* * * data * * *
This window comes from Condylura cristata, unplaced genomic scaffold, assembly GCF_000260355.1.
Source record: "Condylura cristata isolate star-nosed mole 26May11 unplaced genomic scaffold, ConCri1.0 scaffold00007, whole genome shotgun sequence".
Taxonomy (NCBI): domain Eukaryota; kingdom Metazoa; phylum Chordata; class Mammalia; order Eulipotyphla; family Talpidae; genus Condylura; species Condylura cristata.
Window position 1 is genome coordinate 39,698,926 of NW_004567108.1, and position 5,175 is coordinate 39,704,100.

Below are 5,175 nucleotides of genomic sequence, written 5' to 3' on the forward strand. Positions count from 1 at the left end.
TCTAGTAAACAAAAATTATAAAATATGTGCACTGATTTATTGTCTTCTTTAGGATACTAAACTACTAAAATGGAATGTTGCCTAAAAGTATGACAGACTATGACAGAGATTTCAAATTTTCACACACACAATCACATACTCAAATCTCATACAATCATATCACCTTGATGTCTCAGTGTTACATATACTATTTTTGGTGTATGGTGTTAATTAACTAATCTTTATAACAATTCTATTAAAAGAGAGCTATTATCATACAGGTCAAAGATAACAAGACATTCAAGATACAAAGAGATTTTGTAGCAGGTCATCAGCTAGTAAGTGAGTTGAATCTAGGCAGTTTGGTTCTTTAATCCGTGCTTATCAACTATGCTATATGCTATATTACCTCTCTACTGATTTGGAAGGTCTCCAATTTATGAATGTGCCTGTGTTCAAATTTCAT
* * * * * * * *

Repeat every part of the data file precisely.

This window comes from Condylura cristata, unplaced genomic scaffold, assembly GCF_000260355.1.
Source record: "Condylura cristata isolate star-nosed mole 26May11 unplaced genomic scaffold, ConCri1.0 scaffold00007, whole genome shotgun sequence".
Taxonomy (NCBI): domain Eukaryota; kingdom Metazoa; phylum Chordata; class Mammalia; order Eulipotyphla; family Talpidae; genus Condylura; species Condylura cristata.
Window position 1 is genome coordinate 39,698,926 of NW_004567108.1, and position 5,175 is coordinate 39,704,100.

Below are 5,175 nucleotides of genomic sequence, written 5' to 3' on the forward strand. Positions count from 1 at the left end.
TCTAGTAAACAAAAATTATAAAATATGTGCACTGATTTATTGTCTTCTTTAGGATACTAAACTACTAAAATGGAATGTTGCCTAAAAGTATGACAGACTATGACAGAGATTTCAAATTTTCACACACACAATCACATACTCAAATCTCATACAATCATATCACCTTGATGTCTCAGTGTTACATATACTATTTTTGGTGTATGGTGTTAATTAACTAATCTTTATAACAATTCTATTAAAAGAGAGCTATTATCATACAGGTCAAAGATAACAAGACATTCAAGATACAAAGAGATTTTGTAGCAGGTCATCAGCTAGTAAGTGAGTTGAATCTAGGCAGTTTGGTTCTTTAATCCGTGCTTATCAACTATGCTATATGCTATATTACCTCTCTACTGATTTGGAAGGTCTCCAATTTATGAATGTGCCTGTGTTCAAATTTCAT